7 tips for performing Spoken Word Poetry at a funeral



For the first time, I got the opportunity to perform at a Funeral service. It wasn't those kinds of funerals that are followed up with celebrations and big Owambes, but a solemn one, with very few people (thanks to COVID19), and moody atmosphere, with people trying their best not to cry,

Throughout the process when service was engaged, to my rehearsal and eventual performance, I learnt how the process of performing at a funeral is different from regular events. So I thought to share what I gathered.


1. Honour the Dead

Unlike your previous performances, this one is not about you. Everyone, including you, is there for just one person... the departed


2. Ditch the Emotions

Inspite of the emotionally-charged atmosphere, remember that you are there as a Spoken Word Artist. Honour the dead with your art, and not your drama. The family did not pay you that "armed robber" money so you can join them weeping.




3. Forget the Applause

..You might not get one. No one will be laughing, smiling, marveling, or clicking their fingers to your sagacious punchlines. So if you are the type of artist who gets his/her energy from the audience, now is the time to find another source on energy - YOURSELF!

When I finished my performance, some people tried to clap lightly because it was an impressive performance. Honestly, it was weird... the sound of the unsure half claps.


4. Be Compassionate

When commissioned, show compassion in your speech. Let them know you understand their pain, and will do justice to it with your art. You can ask how the person departed, but not fishing for unnecessary gist, under the guise of "gathering content.'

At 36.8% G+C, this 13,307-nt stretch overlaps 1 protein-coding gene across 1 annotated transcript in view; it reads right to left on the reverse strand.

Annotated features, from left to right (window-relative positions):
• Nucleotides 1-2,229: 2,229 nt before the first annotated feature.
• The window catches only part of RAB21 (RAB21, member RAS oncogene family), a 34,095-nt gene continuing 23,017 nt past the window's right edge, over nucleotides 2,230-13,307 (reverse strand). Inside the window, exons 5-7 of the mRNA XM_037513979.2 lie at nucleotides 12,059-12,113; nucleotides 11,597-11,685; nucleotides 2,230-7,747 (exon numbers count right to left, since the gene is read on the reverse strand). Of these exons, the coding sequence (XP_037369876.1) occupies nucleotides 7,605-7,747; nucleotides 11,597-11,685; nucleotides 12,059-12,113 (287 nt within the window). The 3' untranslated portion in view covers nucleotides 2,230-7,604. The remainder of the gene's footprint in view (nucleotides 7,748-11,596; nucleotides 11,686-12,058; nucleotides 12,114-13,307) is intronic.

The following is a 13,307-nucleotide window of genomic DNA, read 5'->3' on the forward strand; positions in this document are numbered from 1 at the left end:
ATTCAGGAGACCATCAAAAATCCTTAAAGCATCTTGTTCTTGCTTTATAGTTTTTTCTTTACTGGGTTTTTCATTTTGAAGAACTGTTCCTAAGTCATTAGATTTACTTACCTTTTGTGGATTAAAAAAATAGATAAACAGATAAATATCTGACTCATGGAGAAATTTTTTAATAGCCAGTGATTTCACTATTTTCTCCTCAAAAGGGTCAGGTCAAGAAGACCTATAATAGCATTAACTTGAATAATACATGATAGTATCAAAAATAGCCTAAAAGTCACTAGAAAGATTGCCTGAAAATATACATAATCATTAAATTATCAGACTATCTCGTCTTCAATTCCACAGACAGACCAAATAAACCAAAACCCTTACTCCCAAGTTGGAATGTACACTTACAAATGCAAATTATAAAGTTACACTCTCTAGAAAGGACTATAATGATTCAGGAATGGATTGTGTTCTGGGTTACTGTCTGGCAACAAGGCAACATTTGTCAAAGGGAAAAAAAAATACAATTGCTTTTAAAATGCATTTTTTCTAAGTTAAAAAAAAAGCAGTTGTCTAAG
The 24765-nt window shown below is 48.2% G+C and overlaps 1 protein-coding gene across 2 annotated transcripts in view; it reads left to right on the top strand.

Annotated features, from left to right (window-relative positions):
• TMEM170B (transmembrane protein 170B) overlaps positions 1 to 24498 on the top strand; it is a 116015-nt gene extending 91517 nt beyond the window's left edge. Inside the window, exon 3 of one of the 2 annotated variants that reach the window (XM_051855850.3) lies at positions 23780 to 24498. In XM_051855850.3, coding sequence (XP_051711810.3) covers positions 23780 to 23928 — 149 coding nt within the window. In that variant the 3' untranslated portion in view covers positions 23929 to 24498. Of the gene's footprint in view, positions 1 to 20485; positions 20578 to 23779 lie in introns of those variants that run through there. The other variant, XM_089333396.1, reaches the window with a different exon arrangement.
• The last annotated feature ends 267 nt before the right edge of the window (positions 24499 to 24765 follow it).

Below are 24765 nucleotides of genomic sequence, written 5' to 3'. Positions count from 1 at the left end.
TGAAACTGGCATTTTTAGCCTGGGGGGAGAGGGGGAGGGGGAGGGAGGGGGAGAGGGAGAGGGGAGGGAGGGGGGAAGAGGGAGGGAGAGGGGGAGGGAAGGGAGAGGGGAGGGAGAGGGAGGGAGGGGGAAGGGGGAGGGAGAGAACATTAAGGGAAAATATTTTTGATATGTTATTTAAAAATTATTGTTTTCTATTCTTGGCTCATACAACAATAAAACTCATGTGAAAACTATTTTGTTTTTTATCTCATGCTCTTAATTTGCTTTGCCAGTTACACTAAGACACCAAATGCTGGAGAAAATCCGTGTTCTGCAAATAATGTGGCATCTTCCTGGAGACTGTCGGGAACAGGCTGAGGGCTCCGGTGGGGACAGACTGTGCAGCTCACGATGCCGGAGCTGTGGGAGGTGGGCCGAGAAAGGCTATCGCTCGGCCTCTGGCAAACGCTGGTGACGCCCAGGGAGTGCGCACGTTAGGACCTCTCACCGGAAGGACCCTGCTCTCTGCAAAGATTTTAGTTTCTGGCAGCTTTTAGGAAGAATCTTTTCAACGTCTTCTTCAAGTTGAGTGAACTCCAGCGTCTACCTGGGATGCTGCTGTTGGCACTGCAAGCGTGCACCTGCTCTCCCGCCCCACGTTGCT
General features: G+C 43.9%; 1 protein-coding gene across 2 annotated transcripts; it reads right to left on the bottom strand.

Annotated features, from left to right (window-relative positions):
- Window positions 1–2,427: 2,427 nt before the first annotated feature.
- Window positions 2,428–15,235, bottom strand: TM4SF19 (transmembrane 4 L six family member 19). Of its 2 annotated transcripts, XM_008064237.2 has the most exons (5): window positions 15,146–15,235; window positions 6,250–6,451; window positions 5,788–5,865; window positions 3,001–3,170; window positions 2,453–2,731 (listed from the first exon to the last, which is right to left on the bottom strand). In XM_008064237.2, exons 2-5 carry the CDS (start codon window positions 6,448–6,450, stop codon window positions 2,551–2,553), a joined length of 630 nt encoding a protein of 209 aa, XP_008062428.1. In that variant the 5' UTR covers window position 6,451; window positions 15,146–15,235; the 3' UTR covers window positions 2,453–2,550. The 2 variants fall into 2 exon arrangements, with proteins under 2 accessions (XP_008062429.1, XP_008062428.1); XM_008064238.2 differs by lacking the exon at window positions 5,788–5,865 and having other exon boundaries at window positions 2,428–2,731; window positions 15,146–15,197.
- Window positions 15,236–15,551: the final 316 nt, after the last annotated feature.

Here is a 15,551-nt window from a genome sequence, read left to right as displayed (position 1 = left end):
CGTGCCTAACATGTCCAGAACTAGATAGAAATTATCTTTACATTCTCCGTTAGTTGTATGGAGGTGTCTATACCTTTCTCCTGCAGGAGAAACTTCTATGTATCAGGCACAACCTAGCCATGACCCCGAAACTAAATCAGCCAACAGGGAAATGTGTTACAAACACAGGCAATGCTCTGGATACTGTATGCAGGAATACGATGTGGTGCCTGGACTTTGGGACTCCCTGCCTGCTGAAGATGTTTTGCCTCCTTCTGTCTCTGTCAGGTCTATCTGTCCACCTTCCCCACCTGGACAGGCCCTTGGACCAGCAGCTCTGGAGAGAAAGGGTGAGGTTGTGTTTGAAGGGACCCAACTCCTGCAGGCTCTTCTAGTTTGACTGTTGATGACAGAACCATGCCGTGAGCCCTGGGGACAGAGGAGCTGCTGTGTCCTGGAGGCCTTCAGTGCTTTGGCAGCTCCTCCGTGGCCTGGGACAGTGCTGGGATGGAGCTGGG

5. Be flexible with your policies...

We all have policies, but if there's anytime to be a little flexible, this is it. For the first time, I sent the client a voice note of my performance before the event because she insisted. On a normal day, I don't share my materials, no matter how much you pay.


6. ...But not sentimental

Yes, someone died. But you are still going to do your job. Charge your fees as usual. You can give a discount if you want to, but must get paid. The client who decides to commission a Spoken word artist for a funeral understands the value you bring to the event. So don't undervalue yourself

7. ...While staying professional

We know there's grief, but send your invoice. Have policies politely communicated. Comport yourself at the event. Don't make unnecessary jokes to "lighten the mood" pre-event on during the event. Just do your job well... perform!

So there you have it. Have you ever offered a service for a funeral ceremony? How did you navigate the mood and manage the situation? Please, let's know in the comment section.


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